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How Does DeliverFund Address Human Trafficking?

How Does DeliverFund Address Human Trafficking?

. 8 min read


DeliverFund is a nonprofit and private intelligence agency that provides data to police. What sets them apart, and makes them more dangerous to marginalized people, is that they combine counterterrorism (War on Terror), anti-drug, anti-immigrant, and anti-poverty tactics to target the sex industry. They have a group of companies that partnered to “create solutions to the modern slave trade” via their International Human Trafficking Analysis Center (iHTAC). All of them are involved in helping law enforcement track sex workers online.

Some of these companies include:

ShadowDragon, which uses the OIMonitor to visit escort sites and collect data on sex worker’s advertisements to share with law enforcement. Policing marginalized communities and profiling them by gender, race, and class would normally be frowned upon, but they used the loophole of claiming to be policing the traffickers that they believe control sex workers. Imagine data companies that sell products to law enforcement, claiming that they need to perform surveillance on immigrants, because "they’re all secretly controlled by traffickers". It doesn’t change the harm marginalised people experience in being spied on, raided, and policed.

IBM, a supporter of SESTA/FOSTA and the EARN IT Act, has recently been reporting as leaving the facial recognition business by the press. However, one should remain skeptical, since in the letter that prompted these reports, IBM claims that “IBM has sunset its general purpose facial recognition and analysis software products.” The phrase “general purpose” suggests that their more specific products may remain.

IBM has partnerships with DeliverFund and Stop the Traffik through their i2 intelligence analysis software, a form of predictive policing software. IBM’s software has been found to have racial and gender bias, and has been used to police refugees and protestors in the past. In general, institutions pushing anti-slavery or anti-trafficking campaigns are usually telling their audience that they prefer to be dishonest, and disguise the insidious purposes for which such technology is being used.

“In one case, we came up with quite a complicated chart that we eventually took to a financial institution,” Neil Giles says. The institution issued suspicious activity reports in 16 different countries, which led to multiple law enforcement investigations that significantly disrupted the sex work industry in Belgium for several months.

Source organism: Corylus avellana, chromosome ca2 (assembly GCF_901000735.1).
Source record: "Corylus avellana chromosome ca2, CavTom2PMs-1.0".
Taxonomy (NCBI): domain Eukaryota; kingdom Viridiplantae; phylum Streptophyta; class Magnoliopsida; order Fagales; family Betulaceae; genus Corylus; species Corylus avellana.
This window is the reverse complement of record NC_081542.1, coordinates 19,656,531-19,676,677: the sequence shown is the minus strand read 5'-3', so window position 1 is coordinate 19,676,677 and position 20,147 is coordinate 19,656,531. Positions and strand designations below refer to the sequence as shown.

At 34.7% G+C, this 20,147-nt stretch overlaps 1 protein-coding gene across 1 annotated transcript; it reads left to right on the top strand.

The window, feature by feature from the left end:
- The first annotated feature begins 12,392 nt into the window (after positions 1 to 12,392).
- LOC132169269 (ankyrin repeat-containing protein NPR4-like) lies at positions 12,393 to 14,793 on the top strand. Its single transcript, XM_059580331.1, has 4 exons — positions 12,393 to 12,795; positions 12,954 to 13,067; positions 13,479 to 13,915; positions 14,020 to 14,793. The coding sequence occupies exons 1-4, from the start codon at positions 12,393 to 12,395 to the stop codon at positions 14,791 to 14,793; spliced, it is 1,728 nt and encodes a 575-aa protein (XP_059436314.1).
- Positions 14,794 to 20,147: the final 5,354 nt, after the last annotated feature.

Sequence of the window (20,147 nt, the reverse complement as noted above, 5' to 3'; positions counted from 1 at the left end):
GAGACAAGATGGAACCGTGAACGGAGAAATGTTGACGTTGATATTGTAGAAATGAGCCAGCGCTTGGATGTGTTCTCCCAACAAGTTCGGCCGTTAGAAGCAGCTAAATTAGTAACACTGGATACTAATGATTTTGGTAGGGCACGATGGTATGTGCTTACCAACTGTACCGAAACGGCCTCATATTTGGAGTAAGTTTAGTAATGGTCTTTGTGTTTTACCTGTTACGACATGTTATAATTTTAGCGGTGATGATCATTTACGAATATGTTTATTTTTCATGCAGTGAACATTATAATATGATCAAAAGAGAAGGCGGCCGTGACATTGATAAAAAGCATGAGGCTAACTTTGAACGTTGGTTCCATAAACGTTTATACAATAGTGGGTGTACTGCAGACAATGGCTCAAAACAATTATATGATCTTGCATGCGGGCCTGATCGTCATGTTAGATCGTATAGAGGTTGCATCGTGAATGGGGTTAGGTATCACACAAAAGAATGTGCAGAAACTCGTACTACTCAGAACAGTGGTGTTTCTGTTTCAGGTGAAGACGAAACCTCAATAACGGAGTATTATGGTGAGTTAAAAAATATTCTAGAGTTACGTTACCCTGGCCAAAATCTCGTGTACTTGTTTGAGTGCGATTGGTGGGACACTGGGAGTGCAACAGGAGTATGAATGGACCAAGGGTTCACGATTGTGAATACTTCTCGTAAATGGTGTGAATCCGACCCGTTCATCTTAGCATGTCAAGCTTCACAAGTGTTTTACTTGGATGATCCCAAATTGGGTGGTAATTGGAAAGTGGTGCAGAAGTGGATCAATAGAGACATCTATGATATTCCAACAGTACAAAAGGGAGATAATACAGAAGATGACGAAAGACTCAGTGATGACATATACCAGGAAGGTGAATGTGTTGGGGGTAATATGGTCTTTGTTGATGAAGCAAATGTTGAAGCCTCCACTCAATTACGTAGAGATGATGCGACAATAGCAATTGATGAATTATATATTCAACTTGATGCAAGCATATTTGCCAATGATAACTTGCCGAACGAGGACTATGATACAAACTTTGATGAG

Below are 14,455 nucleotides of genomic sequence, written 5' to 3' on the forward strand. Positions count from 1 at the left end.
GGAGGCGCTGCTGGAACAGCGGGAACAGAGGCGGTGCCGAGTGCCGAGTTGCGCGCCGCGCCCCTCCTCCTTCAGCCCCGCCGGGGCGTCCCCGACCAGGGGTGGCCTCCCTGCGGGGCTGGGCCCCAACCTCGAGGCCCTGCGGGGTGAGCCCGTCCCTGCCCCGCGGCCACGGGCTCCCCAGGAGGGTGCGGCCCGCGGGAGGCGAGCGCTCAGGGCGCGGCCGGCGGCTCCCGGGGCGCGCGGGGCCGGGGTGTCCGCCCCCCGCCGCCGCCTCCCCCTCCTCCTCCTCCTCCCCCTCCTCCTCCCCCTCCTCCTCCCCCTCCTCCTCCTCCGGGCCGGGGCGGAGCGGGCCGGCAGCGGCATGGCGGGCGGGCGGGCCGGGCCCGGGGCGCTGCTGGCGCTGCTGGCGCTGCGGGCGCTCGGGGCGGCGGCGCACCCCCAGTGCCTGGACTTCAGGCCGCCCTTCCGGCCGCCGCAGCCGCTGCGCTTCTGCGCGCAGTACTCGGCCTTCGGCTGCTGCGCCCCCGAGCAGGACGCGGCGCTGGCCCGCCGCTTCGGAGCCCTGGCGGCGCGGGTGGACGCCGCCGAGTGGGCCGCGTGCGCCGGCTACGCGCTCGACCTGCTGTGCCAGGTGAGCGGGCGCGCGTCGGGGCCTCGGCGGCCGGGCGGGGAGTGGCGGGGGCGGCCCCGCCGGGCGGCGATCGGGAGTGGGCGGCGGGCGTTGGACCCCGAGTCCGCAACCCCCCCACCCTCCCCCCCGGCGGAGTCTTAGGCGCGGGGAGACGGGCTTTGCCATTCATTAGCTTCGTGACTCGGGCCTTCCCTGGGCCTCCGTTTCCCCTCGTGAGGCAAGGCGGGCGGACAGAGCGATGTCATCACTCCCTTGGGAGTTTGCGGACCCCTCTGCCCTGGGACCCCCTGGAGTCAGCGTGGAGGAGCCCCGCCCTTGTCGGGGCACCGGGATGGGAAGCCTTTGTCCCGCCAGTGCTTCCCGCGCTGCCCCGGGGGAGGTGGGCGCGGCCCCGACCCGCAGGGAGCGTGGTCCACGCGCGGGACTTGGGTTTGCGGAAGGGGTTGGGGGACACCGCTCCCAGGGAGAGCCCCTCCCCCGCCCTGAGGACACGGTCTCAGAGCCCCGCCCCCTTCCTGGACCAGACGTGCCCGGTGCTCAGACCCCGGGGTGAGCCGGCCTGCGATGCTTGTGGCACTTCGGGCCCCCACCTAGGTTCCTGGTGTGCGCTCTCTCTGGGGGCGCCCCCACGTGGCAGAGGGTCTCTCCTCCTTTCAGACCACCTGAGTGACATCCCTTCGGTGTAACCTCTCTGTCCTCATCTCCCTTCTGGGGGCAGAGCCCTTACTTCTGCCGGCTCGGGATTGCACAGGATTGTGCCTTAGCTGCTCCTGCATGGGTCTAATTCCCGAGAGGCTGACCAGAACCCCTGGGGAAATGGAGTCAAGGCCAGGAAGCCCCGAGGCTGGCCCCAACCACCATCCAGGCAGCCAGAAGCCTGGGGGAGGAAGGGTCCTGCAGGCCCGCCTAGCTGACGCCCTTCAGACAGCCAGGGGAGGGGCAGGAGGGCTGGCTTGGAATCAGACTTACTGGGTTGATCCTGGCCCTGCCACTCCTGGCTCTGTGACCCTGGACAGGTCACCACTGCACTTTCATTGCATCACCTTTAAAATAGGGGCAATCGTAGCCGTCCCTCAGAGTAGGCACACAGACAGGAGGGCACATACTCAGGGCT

“Slavery is about money and nothing else, and that money does hit financial institutions at some point,” Neil Giles stated. "We are encouraging the financial world to overlay our hotspot and trend data with their transactional data to help connect human trafficking and slavery with money-laundering activity.”
One of the success stories that Neil Giles (Director of Stop the Traffik) highlights [words in bold are my emphasis.]

This is ironic because IBM and these anti-trafficking organizations have been closing sex workers' bank accounts, while DeliverFund lists using cash, and not having a bank account, as signs of trafficking.

Businesses and law enforcement have been conflating money laundering and cash usage with terrorism, human trafficking, and other criminal activity for a long time. This always results in poor and marginalized people being denied banking, business, housing, having their property and money taken, and being prosecuted.

Money laundering laws were used to push prohibition of alcohol, the War on Drugs, the War on Terror, and on tightening border controls. Even during Covid these “experts” are much more concerned with money laundering, than the workers having to work for survival. Neil Giles had a recent interview with the Association of Certified Anti-Money Laundering Specialists (ACAMS). This same organization has a seminar called “On Fighting Evil: AFC vs. Human Trafficking and Modern-Day Slavery” where they make it very clear that the “evil” they seek to eliminate are undocumented workers, and sex workers. To them we aren’t really people who need to work, to pay bills and live, we are examples of human trafficking and horrific financial crimes. In this framework, powerful institutions and people are victims of “trafficking” and the only way to eliminate it, is to become a cashless carceral society that disenfranchised the poor and other undesirables from all parts of society. It sends a message that only a select few - the have's, the privileged - benefit from capitalism.